We spend a lot of time talking about safety tech, and for good reasons. Modern safety technologies encourage safe driving and ensure truck drivers and passenger vehicle operators stay safe on our nation’s roadways. And side underride guards are an essential part of trucking safety technologies. And yet, until now, they were never mandated on trailers. While trucking companies are encouraged to use them as part of a holistic truck safety tech program, they may not become a mandated requirement. But how did we get here? Let’s look closer.
What Are Side Underride Guards?
Side underride guards are safety devices designed to prevent passenger vehicles from sliding under trailers in the event of a collision. In 2017, the Insurance Institute for Highway Safety tested the effectiveness of the AngelWing side underride guard in preventing cars from underriding trailers. Based on these tests, the National Highway Traffic Safety Administration (NHTSA) estimates that 17.2 lives would be saved, and 69 serious injuries would be prevented each year if all trailers were equipped with side underride guards.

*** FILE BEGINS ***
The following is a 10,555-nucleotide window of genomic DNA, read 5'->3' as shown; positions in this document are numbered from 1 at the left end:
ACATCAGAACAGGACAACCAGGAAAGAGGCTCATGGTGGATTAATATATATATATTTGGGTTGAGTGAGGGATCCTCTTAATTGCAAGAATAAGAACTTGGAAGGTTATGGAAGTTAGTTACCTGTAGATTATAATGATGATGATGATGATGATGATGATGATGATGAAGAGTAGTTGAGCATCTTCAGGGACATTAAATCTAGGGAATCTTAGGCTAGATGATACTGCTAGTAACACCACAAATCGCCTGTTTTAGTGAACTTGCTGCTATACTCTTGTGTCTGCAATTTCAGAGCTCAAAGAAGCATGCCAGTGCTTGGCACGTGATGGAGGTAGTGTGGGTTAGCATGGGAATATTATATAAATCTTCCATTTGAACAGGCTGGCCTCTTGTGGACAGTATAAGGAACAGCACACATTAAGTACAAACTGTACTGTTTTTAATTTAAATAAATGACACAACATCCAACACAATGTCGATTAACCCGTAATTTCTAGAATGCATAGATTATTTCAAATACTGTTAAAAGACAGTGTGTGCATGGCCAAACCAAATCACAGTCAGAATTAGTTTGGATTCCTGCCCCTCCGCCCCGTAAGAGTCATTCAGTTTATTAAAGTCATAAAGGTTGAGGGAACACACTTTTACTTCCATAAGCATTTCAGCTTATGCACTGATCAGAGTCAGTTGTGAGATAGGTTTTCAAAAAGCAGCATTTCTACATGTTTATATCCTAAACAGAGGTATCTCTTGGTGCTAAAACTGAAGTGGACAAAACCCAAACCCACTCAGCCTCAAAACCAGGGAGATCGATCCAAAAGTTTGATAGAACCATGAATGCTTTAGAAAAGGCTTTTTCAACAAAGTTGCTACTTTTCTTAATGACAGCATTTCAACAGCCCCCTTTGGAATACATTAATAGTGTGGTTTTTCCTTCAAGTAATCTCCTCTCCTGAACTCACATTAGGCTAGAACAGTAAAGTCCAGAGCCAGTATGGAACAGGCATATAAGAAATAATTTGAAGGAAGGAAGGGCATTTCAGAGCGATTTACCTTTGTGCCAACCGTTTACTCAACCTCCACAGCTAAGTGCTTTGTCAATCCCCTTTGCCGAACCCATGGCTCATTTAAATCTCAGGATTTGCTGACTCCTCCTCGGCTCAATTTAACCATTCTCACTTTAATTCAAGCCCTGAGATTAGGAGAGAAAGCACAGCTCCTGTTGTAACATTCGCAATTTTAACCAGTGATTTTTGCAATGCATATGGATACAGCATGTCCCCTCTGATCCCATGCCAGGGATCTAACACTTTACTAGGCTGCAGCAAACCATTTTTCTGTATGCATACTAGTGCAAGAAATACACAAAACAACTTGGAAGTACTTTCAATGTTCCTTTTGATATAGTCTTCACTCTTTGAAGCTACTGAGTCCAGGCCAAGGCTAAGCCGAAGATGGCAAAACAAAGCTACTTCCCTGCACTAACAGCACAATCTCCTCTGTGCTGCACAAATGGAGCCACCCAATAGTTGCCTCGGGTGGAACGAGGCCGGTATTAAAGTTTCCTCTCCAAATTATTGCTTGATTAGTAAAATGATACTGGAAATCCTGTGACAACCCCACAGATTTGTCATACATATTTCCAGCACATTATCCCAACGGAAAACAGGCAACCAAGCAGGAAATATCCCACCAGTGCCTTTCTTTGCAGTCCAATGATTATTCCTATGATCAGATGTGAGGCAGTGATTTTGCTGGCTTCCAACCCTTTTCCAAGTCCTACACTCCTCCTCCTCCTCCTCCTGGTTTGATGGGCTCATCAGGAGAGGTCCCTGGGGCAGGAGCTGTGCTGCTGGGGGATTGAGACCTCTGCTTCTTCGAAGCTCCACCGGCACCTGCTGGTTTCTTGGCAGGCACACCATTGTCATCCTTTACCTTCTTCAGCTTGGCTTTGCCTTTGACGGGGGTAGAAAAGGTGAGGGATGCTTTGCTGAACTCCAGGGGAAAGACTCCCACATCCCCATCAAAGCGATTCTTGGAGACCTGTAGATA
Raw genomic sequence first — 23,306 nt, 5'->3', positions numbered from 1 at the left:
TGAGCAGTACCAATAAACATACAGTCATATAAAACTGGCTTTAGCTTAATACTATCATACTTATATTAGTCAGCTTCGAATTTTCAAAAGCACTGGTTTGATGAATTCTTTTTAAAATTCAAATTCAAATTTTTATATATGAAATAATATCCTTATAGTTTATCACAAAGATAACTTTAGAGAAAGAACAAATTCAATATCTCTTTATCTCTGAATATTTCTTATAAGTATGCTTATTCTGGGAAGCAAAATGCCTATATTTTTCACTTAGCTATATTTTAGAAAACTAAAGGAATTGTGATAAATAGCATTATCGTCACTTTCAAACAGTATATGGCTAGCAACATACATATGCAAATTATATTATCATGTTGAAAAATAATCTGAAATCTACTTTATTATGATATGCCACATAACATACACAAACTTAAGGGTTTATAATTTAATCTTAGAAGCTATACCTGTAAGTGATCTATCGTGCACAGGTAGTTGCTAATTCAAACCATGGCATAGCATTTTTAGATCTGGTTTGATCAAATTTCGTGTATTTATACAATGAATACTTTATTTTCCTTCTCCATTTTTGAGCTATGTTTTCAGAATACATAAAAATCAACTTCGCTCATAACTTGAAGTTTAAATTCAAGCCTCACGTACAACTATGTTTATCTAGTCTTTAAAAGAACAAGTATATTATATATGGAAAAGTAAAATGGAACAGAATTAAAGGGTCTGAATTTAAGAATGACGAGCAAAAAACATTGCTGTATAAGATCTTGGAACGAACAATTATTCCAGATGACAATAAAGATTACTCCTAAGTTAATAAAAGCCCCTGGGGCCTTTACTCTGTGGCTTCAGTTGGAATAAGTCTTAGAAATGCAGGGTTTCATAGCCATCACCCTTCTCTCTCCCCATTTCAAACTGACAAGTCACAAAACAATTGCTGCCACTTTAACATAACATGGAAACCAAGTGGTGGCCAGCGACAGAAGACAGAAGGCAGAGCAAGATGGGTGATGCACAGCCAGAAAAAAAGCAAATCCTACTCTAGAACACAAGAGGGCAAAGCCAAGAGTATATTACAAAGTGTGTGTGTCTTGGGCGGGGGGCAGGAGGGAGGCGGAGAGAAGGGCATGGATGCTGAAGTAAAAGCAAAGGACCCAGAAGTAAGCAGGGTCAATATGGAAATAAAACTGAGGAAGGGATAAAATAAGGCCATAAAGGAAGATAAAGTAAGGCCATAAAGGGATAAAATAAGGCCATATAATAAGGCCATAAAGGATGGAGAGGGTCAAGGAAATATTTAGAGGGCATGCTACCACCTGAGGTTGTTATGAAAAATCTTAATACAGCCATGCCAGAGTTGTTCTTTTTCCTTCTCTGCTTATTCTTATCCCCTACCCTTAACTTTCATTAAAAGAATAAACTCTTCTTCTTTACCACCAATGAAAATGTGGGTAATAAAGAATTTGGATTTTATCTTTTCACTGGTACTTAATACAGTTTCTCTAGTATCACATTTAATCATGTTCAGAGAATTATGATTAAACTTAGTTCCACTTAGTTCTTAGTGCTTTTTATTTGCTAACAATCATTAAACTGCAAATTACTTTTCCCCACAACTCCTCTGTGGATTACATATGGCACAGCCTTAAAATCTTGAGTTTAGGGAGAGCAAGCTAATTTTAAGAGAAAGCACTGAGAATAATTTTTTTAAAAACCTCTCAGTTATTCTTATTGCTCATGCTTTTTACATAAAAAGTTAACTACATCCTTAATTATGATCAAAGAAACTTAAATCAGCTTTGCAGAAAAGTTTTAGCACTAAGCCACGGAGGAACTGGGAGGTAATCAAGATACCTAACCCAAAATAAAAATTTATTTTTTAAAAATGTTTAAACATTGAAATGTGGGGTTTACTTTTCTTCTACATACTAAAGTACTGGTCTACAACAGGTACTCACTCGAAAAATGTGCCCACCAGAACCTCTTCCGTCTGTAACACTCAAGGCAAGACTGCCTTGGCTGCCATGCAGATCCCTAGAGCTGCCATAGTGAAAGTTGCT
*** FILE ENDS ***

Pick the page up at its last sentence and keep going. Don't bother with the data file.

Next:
While cities such as Boston, Chicago, New York, Philadelphia, Seattle, and San Francisco have already mandated the use of side underride guards on city-owned truck fleets, there are currently no federal requirements for side underride guards on trailers in the U.S. But the research did not stop there. The NHTSA initiated research on side underride guards following a Government Accountability Office recommendation in March 2019.